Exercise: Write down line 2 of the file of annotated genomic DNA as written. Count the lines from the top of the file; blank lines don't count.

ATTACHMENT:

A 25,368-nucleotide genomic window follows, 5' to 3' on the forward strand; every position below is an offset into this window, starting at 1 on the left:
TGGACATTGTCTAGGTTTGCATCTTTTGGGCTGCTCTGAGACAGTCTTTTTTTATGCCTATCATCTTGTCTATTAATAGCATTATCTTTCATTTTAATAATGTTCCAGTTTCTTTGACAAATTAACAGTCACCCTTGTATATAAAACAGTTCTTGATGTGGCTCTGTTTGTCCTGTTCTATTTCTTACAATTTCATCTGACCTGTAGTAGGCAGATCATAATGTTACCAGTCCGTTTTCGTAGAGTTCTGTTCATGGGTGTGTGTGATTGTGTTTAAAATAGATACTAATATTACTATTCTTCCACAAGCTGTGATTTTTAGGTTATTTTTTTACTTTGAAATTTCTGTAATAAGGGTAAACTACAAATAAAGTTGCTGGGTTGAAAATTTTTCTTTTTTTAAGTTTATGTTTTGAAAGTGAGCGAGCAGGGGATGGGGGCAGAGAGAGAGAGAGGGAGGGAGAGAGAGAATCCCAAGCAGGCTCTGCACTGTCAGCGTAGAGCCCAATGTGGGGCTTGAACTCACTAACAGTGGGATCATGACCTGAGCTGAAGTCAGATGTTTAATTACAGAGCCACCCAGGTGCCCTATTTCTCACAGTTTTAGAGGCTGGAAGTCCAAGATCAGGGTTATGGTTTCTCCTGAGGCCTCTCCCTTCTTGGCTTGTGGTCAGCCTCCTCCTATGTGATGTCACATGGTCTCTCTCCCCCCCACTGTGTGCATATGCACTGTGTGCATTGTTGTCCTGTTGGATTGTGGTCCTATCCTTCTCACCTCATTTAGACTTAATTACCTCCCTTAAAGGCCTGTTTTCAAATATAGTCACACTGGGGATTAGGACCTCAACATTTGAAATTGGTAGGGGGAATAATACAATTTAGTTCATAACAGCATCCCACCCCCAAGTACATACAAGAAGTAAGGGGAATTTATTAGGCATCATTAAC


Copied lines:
TGGACATTGTCTAGGTTTGCATCTTTTGGGCTGCTCTGAGACAGTCTTTTTTTATGCCTATCATCTTGTCTATTAATAGCATTATCTTTCATTTTAATAATGTTCCAGTTTCTTTGACAAATTAACAGTCACCCTTGTATATAAAACAGTTCTTGATGTGGCTCTGTTTGTCCTGTTCTATTTCTTACAATTTCATCTGACCTGTAGTAGGCAGATCATAATGTTACCAGTCCGTTTTCGTAGAGTTCTGTTCATGGGTGTGTGTGATTGTGTTTAAAATAGATACTAATATTACTATTCTTCCACAAGCTGTGATTTTTAGGTTATTTTTTTACTTTGAAATTTCTGTAATAAGGGTAAACTACAAATAAAGTTGCTGGGTTGAAAATTTTTCTTTTTTTAAGTTTATGTTTTGAAAGTGAGCGAGCAGGGGATGGGGGCAGAGAGAGAGAGAGGGAGGGAGAGAGAGAATCCCAAGCAGGCTCTGCACTGTCAGCGTAGAGCCCAATGTGGGGCTTGAACTCACTAACAGTGGGATCATGACCTGAGCTGAAGTCAGATGTTTAATTACAGAGCCACCCAGGTGCCCTATTTCTCACAGTTTTAGAGGCTGGAAGTCCAAGATCAGGGTTATGGTTTCTCCTGAGGCCTCTCCCTTCTTGGCTTGTGGTCAGCCTCCTCCTATGTGATGTCACATGGTCTCTCTCCCCCCCACTGTGTGCATATGCACTGTGTGCATTGTTGTCCTGTTGGATTGTGGTCCTATCCTTCTCACCTCATTTAGACTTAATTACCTCCCTTAAAGGCCTGTTTTCAAATATAGTCACACTGGGGATTAGGACCTCAACATTTGAAATTGGTAGGGGGAATAATACAATTTAGTTCATAACAGCATCCCACCCCCAAGTACATACAAGAAGTAAGGGGAATTTATTAGGCATCATTAAC